About his book: Today’s entrepreneurs have unprecedented access to technology and resources, making it easier than ever to start businesses. Unfortunately, most new businesses don’t take enough creative risks, content to clone existing successes or to piggyback on existing platforms. More complacent with building new apps than new platforms, creative individuals are wasting their talents on uncreative ventures, consuming rather than creating opportunities. Reinvent Everything, by business consultant, entrepreneur, and author Steve Spalding, argues for a reinvention—a radical reset of how we approach entrepreneurship: First, train entrepreneurs to be better innovators and problem-solvers, and then we can build better businesses. Master how to ask better questions, discover and hone your passions, put together the right team, and turn your idea into a viable business through the right product mix, price, distribution. Learn more.
Rheea Hermoso-Prudente, Rainy Days and Mom Days: Because Motherhood isn’t Always a Breeze
Rheea Hermoso-Prudente is a self-professed motherhood non-expert. She never planned on being a mom, but two wonderful daughters later, she found herself wanting to help other moms enjoy the “rain and rainbows” of motherhood. “Motherhood has never been easy for me,” admits Rheea. “I am one of the least maternal, undisciplined, self-centered people I know. But I also know I am where I am today mostly by the grace of God, who keeps me sane and has signed me up for a lifelong class in patience and self-control.” Her popular parenting blog of the same name is the inspiration for this book. Rheea is also an established freelance writer and editor, contributing articles for Entrepreneur and Smart Parenting magazines and working in their Special Publishing department. Rheea is currently the managing editor of Lucerne Luxe, a luxury watch magazine.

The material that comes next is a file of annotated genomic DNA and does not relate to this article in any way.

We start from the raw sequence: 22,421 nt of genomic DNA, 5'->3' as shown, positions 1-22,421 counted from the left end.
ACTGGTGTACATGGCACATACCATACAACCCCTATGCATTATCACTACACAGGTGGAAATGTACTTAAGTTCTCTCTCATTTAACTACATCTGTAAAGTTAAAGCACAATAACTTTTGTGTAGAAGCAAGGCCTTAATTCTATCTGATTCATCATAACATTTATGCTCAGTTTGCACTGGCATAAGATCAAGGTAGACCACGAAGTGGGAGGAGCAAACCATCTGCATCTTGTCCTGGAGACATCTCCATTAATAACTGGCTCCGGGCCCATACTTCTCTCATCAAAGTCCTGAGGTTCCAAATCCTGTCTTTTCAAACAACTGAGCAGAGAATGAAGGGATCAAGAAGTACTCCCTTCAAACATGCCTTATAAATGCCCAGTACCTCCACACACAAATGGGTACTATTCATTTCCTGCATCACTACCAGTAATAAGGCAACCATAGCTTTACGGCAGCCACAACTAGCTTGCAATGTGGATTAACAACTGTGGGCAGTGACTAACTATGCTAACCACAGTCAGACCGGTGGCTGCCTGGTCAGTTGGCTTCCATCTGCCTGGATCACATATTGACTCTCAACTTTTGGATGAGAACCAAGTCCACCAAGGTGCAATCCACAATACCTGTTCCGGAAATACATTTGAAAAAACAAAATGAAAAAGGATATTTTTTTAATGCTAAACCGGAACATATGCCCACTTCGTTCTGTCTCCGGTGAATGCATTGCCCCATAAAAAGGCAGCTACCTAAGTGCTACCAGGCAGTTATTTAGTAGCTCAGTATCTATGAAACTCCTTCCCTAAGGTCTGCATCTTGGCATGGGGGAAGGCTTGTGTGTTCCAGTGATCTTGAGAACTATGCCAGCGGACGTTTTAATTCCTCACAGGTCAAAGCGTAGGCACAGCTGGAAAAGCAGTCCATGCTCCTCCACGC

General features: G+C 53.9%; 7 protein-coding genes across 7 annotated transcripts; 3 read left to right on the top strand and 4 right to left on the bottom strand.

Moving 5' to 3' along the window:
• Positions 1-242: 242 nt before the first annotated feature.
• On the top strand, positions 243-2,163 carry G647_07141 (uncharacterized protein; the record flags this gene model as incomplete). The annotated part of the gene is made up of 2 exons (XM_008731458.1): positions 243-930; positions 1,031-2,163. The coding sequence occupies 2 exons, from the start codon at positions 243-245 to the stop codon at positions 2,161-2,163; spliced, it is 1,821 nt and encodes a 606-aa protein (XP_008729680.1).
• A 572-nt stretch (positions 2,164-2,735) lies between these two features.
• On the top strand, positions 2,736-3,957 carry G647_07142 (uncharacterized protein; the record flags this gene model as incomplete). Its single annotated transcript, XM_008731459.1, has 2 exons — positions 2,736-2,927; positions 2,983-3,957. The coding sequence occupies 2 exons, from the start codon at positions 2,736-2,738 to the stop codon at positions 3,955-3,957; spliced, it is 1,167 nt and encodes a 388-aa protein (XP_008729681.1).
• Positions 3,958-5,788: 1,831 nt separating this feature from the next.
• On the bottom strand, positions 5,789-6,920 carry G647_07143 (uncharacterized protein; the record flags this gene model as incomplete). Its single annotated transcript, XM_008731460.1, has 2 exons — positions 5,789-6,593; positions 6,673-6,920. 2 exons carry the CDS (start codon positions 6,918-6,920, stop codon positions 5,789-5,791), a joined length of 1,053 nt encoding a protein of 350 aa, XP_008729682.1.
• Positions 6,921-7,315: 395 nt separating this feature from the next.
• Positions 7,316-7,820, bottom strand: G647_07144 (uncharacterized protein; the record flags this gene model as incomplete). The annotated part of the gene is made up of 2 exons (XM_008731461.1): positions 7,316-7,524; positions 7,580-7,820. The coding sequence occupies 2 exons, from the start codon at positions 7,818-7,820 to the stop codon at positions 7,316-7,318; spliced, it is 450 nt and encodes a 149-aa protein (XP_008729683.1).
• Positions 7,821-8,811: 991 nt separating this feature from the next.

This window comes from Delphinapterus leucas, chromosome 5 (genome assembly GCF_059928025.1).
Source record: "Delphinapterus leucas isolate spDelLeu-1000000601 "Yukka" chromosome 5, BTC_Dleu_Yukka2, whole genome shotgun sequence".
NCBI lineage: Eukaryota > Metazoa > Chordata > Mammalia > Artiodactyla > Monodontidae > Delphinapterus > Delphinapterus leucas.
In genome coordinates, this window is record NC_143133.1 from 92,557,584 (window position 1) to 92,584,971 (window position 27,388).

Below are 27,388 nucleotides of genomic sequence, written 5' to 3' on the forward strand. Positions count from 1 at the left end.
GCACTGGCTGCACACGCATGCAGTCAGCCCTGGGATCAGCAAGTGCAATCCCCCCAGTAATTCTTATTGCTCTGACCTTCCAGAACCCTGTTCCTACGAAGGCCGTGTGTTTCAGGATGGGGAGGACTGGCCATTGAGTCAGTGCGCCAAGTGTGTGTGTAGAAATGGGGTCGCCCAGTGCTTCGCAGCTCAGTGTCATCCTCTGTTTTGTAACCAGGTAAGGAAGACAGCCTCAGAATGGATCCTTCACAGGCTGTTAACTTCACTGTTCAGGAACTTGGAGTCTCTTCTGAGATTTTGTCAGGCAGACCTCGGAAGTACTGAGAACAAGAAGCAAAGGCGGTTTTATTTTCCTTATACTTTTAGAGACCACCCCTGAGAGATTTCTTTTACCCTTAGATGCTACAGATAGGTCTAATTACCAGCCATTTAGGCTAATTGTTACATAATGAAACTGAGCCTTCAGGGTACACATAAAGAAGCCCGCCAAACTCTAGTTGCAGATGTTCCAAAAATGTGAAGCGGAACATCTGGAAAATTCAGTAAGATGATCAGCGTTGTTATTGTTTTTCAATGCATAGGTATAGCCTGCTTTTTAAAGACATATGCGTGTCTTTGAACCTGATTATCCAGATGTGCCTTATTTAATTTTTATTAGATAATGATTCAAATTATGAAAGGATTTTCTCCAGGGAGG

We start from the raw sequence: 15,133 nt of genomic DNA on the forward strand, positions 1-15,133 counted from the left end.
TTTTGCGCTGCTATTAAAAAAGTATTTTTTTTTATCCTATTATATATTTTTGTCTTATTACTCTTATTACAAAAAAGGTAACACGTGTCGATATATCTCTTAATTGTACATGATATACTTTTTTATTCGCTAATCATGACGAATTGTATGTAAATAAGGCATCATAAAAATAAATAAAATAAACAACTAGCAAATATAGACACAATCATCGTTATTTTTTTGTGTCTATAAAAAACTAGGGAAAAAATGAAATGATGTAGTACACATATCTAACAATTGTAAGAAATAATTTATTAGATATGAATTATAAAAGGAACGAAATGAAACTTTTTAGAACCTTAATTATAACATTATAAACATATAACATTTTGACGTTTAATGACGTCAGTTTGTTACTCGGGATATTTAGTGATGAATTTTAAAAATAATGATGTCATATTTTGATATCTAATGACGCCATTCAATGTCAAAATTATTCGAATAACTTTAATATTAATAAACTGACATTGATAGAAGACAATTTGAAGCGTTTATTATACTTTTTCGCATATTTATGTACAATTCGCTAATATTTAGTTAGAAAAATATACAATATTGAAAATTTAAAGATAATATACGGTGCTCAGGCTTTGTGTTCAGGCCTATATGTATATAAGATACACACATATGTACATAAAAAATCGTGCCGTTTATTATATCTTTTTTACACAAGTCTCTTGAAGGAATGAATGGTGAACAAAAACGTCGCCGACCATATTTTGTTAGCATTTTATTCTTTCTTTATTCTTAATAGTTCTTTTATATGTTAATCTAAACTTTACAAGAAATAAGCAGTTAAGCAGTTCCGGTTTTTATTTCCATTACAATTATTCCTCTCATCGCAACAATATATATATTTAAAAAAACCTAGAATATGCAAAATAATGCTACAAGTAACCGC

About her book: Rainy Days and Mom Days: Because Motherhood isn’t Always a Breeze is a collection of essays that gets you laughing and crying through the tightrope journey of motherhood. Written with warm wit and humor, this book takes a refreshing look at parenting, chronicling all stripes of mommy adventures and a broad range of practical tips and encouragement for moms. Learn to thrive in the midst of diapers, spit-up, ballet classes, and the day’s 67th reading of Green Eggs and Ham. It includes witty and funny pieces, such as: “How Many Times Can You Play Peek-a-Boo and Stay Sane?;” “The Adventures of Supercow;” “Kick the Toys Under the Couch When the Doorbell Rings and Other Home Management Tips;” and “Why I Need a Mary Poppins Bag.” Learn more.